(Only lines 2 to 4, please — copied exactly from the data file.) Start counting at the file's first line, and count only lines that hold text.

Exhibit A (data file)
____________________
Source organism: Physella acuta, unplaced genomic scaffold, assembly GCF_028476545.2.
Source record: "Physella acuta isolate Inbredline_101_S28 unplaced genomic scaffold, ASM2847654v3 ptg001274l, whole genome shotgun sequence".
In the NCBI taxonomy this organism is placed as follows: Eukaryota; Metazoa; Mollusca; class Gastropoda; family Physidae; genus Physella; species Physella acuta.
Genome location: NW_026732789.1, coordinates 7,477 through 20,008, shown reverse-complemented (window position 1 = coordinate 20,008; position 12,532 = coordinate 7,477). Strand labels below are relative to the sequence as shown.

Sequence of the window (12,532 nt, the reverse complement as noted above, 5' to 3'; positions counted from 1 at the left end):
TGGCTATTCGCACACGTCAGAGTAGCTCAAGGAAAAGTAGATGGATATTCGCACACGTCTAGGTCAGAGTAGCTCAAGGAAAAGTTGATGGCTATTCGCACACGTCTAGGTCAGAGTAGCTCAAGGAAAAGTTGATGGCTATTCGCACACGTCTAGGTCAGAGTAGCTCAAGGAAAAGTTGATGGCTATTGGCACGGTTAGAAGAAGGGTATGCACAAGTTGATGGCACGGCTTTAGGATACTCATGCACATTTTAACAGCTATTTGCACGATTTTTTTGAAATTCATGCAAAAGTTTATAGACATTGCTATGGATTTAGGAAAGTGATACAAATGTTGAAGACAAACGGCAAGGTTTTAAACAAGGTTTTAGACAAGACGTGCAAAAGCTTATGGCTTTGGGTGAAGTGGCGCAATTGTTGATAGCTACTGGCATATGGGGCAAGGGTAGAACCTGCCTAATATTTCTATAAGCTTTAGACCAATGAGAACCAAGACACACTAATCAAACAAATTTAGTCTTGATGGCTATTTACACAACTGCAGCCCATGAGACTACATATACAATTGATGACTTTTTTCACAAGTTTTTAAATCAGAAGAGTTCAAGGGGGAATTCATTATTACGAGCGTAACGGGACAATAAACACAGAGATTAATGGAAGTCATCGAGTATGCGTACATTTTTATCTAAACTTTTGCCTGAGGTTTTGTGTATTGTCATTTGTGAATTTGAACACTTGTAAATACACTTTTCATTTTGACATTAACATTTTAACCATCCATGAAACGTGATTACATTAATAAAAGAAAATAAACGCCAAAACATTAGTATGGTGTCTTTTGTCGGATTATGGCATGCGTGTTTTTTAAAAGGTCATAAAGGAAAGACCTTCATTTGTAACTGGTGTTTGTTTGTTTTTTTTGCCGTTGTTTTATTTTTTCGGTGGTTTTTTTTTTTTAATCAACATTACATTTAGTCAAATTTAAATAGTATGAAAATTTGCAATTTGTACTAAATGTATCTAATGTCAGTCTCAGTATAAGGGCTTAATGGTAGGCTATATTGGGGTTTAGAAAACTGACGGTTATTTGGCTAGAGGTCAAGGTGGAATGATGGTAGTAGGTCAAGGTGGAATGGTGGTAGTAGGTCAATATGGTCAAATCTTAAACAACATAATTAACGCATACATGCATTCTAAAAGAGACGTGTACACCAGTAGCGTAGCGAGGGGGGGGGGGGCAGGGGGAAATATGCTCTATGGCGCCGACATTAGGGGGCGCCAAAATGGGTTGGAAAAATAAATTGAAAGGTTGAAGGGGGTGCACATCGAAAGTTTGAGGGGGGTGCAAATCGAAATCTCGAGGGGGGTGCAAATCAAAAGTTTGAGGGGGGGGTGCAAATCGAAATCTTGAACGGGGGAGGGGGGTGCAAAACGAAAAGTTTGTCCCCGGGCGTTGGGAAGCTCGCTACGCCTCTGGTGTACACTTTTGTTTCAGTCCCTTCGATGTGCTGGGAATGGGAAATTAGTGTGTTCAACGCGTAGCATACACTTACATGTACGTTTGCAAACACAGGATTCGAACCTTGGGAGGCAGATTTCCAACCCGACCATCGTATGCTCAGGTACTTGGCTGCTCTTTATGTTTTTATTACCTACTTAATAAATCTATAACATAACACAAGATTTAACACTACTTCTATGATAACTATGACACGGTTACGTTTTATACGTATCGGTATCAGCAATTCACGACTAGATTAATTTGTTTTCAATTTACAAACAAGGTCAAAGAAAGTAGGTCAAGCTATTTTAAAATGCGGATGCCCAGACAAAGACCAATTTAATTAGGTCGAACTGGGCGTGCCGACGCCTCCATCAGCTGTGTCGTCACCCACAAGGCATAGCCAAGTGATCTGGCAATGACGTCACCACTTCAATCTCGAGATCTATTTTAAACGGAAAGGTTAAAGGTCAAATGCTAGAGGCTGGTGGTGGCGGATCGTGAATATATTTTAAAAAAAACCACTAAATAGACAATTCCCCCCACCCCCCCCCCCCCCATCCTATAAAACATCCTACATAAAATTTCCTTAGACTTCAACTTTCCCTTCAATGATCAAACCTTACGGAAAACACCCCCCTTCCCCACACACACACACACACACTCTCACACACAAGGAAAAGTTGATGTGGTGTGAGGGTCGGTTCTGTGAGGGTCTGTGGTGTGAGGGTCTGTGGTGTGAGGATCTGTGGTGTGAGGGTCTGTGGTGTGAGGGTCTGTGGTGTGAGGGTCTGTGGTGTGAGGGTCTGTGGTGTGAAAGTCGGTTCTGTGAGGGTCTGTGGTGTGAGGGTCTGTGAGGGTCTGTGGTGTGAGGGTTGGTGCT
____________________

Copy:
Source record: "Physella acuta isolate Inbredline_101_S28 unplaced genomic scaffold, ASM2847654v3 ptg001274l, whole genome shotgun sequence".
In the NCBI taxonomy this organism is placed as follows: Eukaryota; Metazoa; Mollusca; class Gastropoda; family Physidae; genus Physella; species Physella acuta.
Genome location: NW_026732789.1, coordinates 7,477 through 20,008, shown reverse-complemented (window position 1 = coordinate 20,008; position 12,532 = coordinate 7,477). Strand labels below are relative to the sequence as shown.